Strada is an optional add-on for Turbo Native apps that enables native components driven by the web. It unlocks progressive enhancement of individual controls without converting entire screens to native.
For example, converting a <button> to a UIBarButtonItem on iOS or rendering a HTML modal with ModalBottomSheetLayout on Android.
It’s important to call out that Strada alone doesn’t unlock new features for Turbo Native apps. Everything you can do with the framework you could already do before. Albeit with much, much more code.
Just my 2¢, having worked with Turbo Native for 6+ years now.
This isn't a React Native Web like approach where you try to cover the same surface area, but rather an individual implementation of each screen, so you could tweak and modify it for the given platform if needed?
Is it possible to embed native controls inside a webview or does this approach only work top down, i.e. does a components parent need to be native for it to be possible to be rendered natively?
You get baseline HTML coverage for free – Strada makes it easier to make things a bit more native.
I only read three emails newsletters, and Joe’s is one of them because it’s roughly once per month and it keeps me current on all the things happening with Hotwire and Turbo Native apps.
I'm writing up my thoughts on the Strada launch right now. It will hit my newsletter, blog, and RSS feed tomorrow morning.
We've been doing a similar pattern already, because we have our web app iframed and communicating with outlook (via Office.JS) and gmail (via InboxSDK.JS) in order to read changes to the To: field and insert contents into the compose page based on that:
It's worked out very well - though I really hate dealing with native stuff in general - especially compatibility nightmares with older versions of Outlook. Probably less of a problem with iOS/Android.
You make a web server that returns JSON defining your UI. Then you make a native iOS app by copy/pasting the provided Main.swift file and adding the URL of your server. The app uses an iOS client library, fetches the JSON page definition, and builds/updates the page with native widgets. I'm planning to eventually build Android, web, and desktop clients.
I agree with the sentiment that Android is just such a years long train wreck. I am currently rewriting one of the Android apps in 100% (as much as possible) "modern" and @Compose Android. So far... it seems better. But maybe the newness will eventually wear off. Some will the credit the "paradigm", but UIKit demonstrated to me that you could be a solidish "OO" ADK. I attribute @Compose to just being better engineered as a quasi functional approach than Android original stuff ever was as a Java implementation.
I am so worn out with the overall approach though. It is a ton of duplicate work. But I despair that the alternative would be no better? It seems that while today, I duplicate a lot of work, I get to choose how complex and coupled the various layers are. I do my best to just use stock stuff and not mash a bunch of stuff in. With a "web tech" solution, it seems the duplicity just rotates, so that the duplicity is just replaced by the complexity of trying to coordinate lots of disparate technologies, having to grow versed in even more domains, so that intelligent assesments can be made when things don't work as expected, and in which bucket/layer to focus ones efforts for each feature.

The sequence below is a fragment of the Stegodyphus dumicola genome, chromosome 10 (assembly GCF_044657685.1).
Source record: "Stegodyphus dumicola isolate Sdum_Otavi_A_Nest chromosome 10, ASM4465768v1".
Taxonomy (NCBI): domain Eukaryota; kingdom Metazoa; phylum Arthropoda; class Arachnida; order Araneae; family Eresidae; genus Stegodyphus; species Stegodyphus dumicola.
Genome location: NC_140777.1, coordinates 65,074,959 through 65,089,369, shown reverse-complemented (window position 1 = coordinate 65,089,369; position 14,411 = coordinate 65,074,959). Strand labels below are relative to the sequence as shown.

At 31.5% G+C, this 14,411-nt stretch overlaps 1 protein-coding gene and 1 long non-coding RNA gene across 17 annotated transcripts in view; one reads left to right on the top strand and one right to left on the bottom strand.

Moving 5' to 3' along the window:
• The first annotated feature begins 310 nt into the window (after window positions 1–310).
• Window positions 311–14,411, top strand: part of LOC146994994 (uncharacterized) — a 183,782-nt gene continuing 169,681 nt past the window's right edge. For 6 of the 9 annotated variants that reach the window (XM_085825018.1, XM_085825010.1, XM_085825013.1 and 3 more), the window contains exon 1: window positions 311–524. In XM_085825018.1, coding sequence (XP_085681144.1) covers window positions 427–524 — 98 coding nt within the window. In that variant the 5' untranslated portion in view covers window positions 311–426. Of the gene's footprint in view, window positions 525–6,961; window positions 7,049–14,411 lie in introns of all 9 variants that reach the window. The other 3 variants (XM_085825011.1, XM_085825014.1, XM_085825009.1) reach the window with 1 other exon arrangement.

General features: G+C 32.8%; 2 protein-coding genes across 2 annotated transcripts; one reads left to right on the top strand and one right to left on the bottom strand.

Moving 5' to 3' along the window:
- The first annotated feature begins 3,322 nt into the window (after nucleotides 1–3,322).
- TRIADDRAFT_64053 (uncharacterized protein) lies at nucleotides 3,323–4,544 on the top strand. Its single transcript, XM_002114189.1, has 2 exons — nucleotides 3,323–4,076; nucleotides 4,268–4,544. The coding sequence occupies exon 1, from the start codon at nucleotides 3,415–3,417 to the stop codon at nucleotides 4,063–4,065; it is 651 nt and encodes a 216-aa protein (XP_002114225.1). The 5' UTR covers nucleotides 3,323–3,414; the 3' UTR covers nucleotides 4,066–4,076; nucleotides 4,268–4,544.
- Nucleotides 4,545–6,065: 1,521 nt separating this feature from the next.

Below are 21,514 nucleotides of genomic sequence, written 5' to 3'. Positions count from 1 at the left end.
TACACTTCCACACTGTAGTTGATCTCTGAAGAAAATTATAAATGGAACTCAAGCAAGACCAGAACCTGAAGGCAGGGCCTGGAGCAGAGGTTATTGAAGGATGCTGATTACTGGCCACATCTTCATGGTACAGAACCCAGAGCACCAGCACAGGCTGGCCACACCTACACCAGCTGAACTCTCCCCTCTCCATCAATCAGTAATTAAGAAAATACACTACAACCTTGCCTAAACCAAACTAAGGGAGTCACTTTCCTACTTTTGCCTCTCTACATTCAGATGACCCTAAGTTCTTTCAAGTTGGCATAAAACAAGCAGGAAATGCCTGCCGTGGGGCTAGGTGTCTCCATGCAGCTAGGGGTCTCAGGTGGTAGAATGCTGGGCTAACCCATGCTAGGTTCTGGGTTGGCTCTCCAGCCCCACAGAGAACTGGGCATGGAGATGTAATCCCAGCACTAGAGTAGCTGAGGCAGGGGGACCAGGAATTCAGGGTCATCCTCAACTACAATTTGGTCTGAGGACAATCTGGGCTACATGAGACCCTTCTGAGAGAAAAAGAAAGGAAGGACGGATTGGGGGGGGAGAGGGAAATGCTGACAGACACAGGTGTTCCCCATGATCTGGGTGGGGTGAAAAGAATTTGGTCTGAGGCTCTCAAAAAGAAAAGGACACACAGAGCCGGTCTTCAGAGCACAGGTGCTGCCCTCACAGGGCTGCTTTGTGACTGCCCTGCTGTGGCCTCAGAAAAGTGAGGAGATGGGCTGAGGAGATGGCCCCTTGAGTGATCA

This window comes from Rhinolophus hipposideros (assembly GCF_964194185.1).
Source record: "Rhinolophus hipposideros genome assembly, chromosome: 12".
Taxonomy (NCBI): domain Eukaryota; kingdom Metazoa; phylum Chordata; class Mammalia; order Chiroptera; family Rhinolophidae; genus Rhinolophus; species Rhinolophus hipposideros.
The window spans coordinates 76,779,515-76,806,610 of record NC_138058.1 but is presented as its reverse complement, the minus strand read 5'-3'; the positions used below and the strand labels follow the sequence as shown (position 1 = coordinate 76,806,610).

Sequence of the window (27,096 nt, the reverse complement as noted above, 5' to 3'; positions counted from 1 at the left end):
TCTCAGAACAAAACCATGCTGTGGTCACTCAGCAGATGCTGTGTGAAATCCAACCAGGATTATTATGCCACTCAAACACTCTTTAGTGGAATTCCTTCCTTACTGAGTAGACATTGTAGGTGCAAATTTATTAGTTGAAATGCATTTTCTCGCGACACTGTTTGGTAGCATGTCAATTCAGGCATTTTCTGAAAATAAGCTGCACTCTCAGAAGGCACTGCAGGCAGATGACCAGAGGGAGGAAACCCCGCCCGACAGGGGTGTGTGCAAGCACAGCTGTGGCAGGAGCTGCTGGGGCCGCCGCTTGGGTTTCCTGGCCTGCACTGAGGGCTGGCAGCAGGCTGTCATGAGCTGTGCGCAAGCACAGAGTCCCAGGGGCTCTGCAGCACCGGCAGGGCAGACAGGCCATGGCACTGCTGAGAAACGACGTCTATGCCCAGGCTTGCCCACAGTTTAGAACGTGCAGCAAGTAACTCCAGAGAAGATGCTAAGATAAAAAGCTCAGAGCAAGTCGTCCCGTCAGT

All that said, would you still encourage me to do as as you've done? I am honestly open.
It's a really cool pattern to have server-side rendering drive a specification that's used by web and native components alike. Airbnb uses this pattern to great effect: https://medium.com/airbnb-engineering/a-deep-dive-into-airbn... - and ironically, they speak to the importance of strong typing of the data model as a way to control complexity.
I really hoped that Turbo would be a way to make this pattern more mainstream. But, much like Unity, 37signals seems intent on taking actions that hurt its developer community, and it's hard to justify moving towards a solution with such antagonistic governance.
Turbo is free and open-source. Nothing stops people from forking and keeping TypeScript alive in the fork.
I am quite hesitant to use 37signals tools for now. Partially because they pretty much didn't ask anyone dropping TypeScript. But also because in general open source software owned by one single company sometimes goes to the direction community of engineers don't want them to go.
For example, Tensorflow dropped Windows support. While it's Apache License 2.0, and alternatives, there are dependencies.
Do I want to introduce dependency that I will regret in the future? With 37signals the answer is most likely yes. The same for Unity, for example. Or Unreal engine -- even though they didn't do anything wrong... yet.
37signals do not value their reputation too much as well. After mass exodus I expected them too be a bit nicer. But TypeScript situation just tells me it's ongoing issue, there is element of surprise.
I will be happy to know I am wrong, since the tool itself looks like I want to use it.